Cambridge, MA, USA, June 19, 2000
Report published by Celent Communications
In an indispensable guide for financial institutions selecting an Internet brokerage vendor, Celent Communications profiles eight vendors of Internet brokerage solutions, and compares them on a variety of criteria, including usability, functionality supported, systems integration, speed of deployment and scalability. This 45-page report, titled " " is intended to aid financial institutions in the selection of a vendor solution for Internet brokerage, whether the institution is choosing a vendor for its first implementation or considering upgrading its current technology to a second or third generation deployment.
A Table of Contents for this report can be viewed online.
Using vendor-provided solutions to develop transactional capability has become standard practice in the brokerage industry. The window of opportunity for vendors of brokerage technology is still wide open -- only 28 percent of the top 100 global securities firms currently offer online transactional capability, and only 24 percent of full-service firms have moved transactions online. Over the next three years, we expect that spending by financial institutions on brokerage technology will reach more than US$1.4 billion by 2003. As the online brokerage market expands and becomes more mainstream and the underlying technology improves, vendor offerings are becoming increasingly sophisticated.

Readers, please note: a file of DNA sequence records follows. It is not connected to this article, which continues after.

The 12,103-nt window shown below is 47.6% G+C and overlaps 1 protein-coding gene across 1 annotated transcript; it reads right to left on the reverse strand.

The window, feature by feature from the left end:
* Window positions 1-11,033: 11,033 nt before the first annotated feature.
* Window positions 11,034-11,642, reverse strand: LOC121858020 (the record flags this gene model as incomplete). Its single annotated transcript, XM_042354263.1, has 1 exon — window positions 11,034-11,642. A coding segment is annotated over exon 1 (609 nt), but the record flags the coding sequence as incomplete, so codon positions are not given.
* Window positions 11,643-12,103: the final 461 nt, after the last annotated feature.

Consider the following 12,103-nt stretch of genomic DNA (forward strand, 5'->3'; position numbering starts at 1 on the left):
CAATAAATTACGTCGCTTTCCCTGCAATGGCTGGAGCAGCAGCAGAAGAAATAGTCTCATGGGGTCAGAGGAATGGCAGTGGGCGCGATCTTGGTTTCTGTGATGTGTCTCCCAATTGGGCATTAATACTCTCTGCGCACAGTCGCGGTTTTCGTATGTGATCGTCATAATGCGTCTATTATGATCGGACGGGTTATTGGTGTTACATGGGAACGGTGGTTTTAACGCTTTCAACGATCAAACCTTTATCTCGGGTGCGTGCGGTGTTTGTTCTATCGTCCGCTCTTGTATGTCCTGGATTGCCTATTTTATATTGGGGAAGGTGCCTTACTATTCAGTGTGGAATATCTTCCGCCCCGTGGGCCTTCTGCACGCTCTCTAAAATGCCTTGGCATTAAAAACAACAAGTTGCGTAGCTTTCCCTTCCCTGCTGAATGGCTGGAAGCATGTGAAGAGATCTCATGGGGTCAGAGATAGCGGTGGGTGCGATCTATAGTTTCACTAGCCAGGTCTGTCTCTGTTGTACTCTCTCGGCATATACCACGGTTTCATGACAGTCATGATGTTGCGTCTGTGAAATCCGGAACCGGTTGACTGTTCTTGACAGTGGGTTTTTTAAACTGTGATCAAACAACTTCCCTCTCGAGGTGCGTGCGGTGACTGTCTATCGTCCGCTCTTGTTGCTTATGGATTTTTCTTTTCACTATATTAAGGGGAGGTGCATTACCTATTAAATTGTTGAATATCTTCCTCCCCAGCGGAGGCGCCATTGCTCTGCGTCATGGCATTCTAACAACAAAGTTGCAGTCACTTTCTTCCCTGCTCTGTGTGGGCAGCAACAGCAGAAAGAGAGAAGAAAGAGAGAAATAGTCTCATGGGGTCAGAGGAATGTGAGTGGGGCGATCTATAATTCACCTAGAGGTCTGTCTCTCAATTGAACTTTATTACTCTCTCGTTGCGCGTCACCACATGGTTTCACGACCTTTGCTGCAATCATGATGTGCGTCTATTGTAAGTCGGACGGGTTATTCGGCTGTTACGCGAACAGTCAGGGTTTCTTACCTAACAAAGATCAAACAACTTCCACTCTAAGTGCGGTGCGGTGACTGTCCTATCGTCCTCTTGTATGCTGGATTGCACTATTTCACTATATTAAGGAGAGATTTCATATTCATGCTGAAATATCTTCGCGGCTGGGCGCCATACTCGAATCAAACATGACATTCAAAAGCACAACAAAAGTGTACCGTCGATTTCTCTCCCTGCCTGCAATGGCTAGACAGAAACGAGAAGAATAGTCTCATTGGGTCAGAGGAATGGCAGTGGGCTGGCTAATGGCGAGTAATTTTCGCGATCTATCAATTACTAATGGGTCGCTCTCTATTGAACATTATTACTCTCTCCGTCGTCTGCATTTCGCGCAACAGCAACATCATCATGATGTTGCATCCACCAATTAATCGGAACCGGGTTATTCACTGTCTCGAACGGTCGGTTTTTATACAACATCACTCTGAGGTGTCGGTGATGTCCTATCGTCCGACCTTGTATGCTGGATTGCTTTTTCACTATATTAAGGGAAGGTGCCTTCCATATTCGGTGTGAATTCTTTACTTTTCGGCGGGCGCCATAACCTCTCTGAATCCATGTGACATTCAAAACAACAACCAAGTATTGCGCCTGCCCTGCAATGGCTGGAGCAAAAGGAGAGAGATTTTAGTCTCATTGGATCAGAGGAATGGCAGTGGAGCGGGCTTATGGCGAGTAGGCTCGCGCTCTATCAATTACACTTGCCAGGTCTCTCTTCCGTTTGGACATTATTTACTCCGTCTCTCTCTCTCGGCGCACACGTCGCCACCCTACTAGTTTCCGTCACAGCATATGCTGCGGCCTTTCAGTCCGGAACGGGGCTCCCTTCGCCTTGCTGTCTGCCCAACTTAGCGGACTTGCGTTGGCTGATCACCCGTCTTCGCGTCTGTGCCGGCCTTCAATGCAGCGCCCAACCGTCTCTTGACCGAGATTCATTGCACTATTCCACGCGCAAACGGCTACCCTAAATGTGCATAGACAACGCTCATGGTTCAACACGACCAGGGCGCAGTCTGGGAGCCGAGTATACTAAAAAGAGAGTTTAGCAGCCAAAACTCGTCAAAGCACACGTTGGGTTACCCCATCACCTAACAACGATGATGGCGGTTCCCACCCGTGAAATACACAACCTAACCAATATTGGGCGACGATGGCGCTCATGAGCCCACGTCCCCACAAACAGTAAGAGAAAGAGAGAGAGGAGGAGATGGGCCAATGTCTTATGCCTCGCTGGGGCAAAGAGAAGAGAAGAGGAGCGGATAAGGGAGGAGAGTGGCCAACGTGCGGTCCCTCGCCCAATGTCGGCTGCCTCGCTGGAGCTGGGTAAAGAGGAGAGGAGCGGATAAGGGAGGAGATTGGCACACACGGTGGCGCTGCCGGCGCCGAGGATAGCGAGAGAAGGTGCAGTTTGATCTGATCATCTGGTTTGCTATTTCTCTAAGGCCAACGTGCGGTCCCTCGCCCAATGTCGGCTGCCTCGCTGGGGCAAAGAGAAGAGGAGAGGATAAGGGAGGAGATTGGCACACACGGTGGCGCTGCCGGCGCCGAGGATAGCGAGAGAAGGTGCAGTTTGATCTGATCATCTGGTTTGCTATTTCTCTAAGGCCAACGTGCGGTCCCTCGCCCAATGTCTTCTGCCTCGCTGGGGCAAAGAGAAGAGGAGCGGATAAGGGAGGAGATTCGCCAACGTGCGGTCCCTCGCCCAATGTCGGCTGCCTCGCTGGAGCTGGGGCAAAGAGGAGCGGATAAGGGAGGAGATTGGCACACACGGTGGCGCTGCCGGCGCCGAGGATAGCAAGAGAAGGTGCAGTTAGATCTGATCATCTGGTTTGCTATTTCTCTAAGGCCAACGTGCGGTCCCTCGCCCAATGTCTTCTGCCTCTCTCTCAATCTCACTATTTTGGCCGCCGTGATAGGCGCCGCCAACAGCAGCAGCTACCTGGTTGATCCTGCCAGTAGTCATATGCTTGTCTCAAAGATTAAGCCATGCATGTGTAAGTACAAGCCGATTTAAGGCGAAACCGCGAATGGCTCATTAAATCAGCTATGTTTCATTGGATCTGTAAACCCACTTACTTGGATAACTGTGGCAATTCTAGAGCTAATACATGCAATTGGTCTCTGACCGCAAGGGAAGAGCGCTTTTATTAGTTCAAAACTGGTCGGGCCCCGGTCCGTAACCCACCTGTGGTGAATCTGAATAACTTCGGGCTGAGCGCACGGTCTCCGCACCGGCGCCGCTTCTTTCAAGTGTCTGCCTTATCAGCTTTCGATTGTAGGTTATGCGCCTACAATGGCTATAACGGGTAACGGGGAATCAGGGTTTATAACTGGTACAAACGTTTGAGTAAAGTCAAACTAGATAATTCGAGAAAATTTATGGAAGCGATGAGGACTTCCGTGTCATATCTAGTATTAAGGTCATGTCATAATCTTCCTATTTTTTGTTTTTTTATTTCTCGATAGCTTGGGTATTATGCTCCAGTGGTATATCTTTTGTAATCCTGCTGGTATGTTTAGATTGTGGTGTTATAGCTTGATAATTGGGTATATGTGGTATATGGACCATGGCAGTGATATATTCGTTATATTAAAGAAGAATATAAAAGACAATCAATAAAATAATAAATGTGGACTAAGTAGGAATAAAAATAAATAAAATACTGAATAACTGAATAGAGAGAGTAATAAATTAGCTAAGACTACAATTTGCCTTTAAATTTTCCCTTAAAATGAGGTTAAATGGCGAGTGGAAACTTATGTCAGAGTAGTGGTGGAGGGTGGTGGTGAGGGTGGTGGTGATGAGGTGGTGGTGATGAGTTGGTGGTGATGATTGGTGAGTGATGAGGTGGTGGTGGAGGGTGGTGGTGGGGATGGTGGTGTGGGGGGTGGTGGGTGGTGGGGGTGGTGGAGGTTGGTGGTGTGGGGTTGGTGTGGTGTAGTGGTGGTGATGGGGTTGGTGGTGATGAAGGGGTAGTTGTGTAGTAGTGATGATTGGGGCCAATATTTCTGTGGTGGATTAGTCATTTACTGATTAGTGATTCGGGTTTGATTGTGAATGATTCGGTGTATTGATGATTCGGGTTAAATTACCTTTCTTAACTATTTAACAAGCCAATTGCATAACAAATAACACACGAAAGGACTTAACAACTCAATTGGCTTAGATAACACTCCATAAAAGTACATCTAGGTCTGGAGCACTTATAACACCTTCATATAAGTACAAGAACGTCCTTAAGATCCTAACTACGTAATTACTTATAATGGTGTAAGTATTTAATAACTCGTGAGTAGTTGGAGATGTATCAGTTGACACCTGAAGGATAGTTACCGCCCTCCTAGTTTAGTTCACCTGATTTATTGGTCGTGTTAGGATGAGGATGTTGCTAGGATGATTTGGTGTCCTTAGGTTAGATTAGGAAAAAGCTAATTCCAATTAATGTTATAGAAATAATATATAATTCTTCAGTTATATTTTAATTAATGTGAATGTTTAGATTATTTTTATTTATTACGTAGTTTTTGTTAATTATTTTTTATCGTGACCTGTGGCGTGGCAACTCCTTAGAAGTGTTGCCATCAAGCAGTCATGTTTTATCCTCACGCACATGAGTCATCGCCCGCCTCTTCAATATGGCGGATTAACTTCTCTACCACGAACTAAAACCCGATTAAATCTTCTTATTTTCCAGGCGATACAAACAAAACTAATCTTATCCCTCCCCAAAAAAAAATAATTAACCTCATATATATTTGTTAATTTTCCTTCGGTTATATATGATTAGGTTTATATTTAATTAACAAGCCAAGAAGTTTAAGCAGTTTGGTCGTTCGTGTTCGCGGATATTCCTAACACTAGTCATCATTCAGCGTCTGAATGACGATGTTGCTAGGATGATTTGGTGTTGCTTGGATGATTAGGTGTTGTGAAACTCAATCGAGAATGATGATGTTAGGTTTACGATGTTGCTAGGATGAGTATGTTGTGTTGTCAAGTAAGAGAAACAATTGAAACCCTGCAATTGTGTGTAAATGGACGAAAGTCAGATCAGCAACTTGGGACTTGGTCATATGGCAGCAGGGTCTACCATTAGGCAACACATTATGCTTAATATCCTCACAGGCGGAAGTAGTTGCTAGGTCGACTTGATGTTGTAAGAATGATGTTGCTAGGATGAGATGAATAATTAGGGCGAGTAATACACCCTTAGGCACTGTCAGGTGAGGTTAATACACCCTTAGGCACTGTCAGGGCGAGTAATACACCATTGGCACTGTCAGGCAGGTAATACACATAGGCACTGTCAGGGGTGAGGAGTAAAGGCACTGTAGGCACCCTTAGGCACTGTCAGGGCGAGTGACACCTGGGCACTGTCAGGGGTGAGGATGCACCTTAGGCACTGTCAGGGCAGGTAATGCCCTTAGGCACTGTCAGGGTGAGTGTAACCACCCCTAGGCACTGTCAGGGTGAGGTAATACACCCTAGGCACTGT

Members of Celent Communications Retail Securities & Investments research service can be download this report electronically by clicking on the icon to the right.
"We expect to see a number of trends in the next year, including more small brokerage firms going online, the addition of advice-oriented functionality and broker tools to vendor offerings, and an increasingly wide array of channels available to retail investors, explains Sang Lee, an analyst in Celent Communications e-Trading group. The year 2000 will prove to be a year in which penetration of online brokerage continues to grow, but the vendor market consolidates. As concerns about reliability grow and demands for guaranteed uptime increase, vendors that are unable to provide high levels of guaranteed uptime, along with dual data centers for full redundancy and failover capacity, will be unable to compete. This may mean that larger, established vendors will have an edge.